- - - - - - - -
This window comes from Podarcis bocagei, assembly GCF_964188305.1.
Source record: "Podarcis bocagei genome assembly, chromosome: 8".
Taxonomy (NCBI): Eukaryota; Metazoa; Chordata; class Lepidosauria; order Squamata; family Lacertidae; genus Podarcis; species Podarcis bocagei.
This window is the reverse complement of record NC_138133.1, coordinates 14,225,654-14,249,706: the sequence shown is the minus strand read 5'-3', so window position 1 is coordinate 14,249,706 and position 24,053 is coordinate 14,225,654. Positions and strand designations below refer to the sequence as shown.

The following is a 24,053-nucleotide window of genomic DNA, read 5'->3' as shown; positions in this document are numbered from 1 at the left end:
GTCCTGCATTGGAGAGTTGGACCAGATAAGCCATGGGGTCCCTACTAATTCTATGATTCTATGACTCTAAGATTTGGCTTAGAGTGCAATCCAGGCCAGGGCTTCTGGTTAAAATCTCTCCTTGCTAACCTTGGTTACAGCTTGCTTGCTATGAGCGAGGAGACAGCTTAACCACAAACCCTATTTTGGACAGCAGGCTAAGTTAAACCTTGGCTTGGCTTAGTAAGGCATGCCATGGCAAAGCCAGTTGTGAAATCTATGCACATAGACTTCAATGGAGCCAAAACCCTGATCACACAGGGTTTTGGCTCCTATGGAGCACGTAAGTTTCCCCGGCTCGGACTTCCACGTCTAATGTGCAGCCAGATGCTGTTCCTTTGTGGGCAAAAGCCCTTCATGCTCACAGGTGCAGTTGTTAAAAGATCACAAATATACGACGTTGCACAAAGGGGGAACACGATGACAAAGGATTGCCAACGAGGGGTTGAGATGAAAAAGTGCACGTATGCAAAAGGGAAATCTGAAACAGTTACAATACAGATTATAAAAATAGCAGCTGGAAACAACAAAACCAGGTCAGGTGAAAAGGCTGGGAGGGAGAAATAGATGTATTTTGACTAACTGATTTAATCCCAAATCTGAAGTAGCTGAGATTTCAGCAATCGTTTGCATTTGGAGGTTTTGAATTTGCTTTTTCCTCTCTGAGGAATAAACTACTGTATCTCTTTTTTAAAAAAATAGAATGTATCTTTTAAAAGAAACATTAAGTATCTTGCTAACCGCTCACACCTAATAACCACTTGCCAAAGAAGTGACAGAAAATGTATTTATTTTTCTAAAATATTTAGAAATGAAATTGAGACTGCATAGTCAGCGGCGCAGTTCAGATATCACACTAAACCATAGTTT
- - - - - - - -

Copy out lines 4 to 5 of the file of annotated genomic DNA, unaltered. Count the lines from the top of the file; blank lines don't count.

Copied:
This window is the reverse complement of record NC_138133.1, coordinates 14,225,654-14,249,706: the sequence shown is the minus strand read 5'-3', so window position 1 is coordinate 14,249,706 and position 24,053 is coordinate 14,225,654. Positions and strand designations below refer to the sequence as shown.

The following is a 24,053-nucleotide window of genomic DNA, read 5'->3' as shown; positions in this document are numbered from 1 at the left end: